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Updated: May 6 2022

Kawasaki Syndrome

Images disease.jpg
  • Snapshot
    • A 5-year-old boy presents to the emergency room with 5 days of fevers, ranging from 102-104°F (38.9-40°C). His mother reports that he also has a bad rash that developed on day 3. On physical exam, he has bilateral conjunctivitis, an extensive morbilliform rash on his trunk with desquamation, a bright red tongue, and swollen hands and feet. Labs are remarkable for elevated C-reactive protein, white blood cell count, and erythrocyte sedimentation rate. He is immediately given intravenous immunoglobulin and aspirin and sent for an echocardiogram.
  • Introduction
    • Clinical definition
      • acute febrile medium-vessel vasculitis, also known as mucocutaneous lymph node syndrome, characterized by CRASH and burn
        • Conjunctival injection
        • Rash
        • Adenopathy
        • Strawberry tongue
        • Hand and foot rash
        • fever (burn)
  • Epidemiology
    • Demographics
      • children < 5 years of age
      • more common in those of Asian descent
    • Risk factors
      • family history
      • being of Asian or Pacific Islander descent
    • Pathogenesis
      • unknown but thought to involve infection, environmental factors, immunologic abnormalities, and genetics
  • Presentation
    • Symptoms
      • 5 days or more of high fever
      • arthritis may be reported
    • Physical exam
      • bilateral non-purulent conjunctival injection
      • rash
        • erythematous morbilliform rash with desquamation on the trunk that may spread
          • may also be urticarial or erythema multiforme-like
          • non-vesicular
        • erythema and swelling of the hands and feet with desquamation
      • oral mucositis
        • red cracked lips
        • strawberry tongue
      • asymmetric cervical adenopathy
        • firm, unilateral, and nontender
  • Imaging
    • Echocardiography
      • indications
        • for all patients with Kawasaki disease to assess for cardiac abnormalities
        • obtained at the time of diagnosis and again at 2 and 6-8 weeks after diagnosis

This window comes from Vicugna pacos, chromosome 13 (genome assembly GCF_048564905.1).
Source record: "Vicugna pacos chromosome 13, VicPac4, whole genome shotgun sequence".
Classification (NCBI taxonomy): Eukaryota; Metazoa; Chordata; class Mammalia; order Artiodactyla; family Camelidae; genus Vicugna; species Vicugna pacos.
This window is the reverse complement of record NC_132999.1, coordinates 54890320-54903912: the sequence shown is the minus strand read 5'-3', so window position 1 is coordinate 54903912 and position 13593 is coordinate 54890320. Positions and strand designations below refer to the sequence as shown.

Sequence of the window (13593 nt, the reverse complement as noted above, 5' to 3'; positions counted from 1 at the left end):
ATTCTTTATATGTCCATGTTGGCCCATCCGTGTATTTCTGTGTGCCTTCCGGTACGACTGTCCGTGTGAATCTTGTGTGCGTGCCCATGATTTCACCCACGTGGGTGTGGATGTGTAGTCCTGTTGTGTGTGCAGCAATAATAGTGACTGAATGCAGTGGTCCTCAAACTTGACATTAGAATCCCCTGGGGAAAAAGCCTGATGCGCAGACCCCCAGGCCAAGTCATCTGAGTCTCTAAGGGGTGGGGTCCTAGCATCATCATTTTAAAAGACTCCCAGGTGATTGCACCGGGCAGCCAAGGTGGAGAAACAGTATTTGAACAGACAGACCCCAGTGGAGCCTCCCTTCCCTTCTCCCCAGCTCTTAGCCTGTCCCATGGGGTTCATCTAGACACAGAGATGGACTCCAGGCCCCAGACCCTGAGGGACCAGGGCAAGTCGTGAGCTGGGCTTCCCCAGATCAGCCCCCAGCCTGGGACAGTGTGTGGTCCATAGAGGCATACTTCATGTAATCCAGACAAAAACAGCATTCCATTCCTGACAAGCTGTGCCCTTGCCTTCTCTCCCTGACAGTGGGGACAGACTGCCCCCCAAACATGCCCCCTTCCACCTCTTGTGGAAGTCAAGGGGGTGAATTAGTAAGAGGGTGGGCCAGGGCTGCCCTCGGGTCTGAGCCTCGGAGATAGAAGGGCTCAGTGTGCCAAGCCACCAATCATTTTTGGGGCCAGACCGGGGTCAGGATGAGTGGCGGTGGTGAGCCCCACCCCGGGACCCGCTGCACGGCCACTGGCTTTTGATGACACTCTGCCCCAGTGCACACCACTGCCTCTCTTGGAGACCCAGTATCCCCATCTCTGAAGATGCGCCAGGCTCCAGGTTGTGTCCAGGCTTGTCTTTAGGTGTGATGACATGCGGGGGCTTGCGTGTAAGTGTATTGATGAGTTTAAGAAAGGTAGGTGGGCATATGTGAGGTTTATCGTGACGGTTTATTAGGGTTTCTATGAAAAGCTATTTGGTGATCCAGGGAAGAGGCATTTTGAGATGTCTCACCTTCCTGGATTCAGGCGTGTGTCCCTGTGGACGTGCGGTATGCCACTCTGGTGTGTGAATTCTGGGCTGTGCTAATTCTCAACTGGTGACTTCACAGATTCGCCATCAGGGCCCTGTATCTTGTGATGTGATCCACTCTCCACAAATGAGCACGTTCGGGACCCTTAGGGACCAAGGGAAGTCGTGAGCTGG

• Studies
    • Labs
      • ↑ inflammatory markers
        • ↑ C-reactive protein
        • ↑ erythrocyte sedimentation rate
        • ↑ platelet count (often at weeks 2-3)
        • ↑ white blood cells
      • ↑ liver transaminases
  • Differential
    • Takayasu arteritis
      • distinguishing factors
        • weak upper extremity pulses
        • no hand/foot rash or strawberry tongue
    • Scarlet fever
      • distinguishing factors
        • sandpaper-like rash
        • in the setting of group A streptococcal pharyngitis
    • Staphylococcal scalded skin syndrome
      • distinguishing factors
        • + Nikolsky sign
    • Making the diagnosis
      • diagnostic criteria
        • fever for 5 or more days (burn)
        • 4/5 of CRASH
          • Conjunctival injection
          • Rash
          • Adenopathy
          • Strawberry tongue
          • Hand and foot rash
  • Treatment
    • Management approach
      • treatment includes both intravenous immunoglobulin and aspirin
    • Medical
      • intravenous immunoglobulin (IVIG)
        • indications
          • for all patients
          • prevention of coronary artery involvement
      • high-dose aspirin
        • indications
          • for all patients
        • high dose initially with subsequent switch to low-dose aspirin
        • continued if coronary artery abnormalities are present
        • discontinued only if imaging confirms no coronary artery abnormalities weeks after onset of Kawasaki disease
      • anticoagulation
        • indications for patients
          • at risk of thrombosis
          • with thrombocytosis
        • drugs
          • warfarin
      • vaccinations
        • indications
          • prevention of viral infections while on aspirin therapy
            • recall that viral infection with aspirin may cause Reye syndrome in children
  • Complications
    • Cardiac sequelae
      • coronary artery aneurysm in 25% of patients
        • may lead to death
      • myocarditis
      • myocardial infarction
  • Prognosis
    • Usually self-limited and resolves with treatment
    • 25% of patients have cardiac sequelae
      • may lead to fatal or nonfatal myocardial infarctions years after initial onset of disease
      • may lead to fatal rupture of aneurysm
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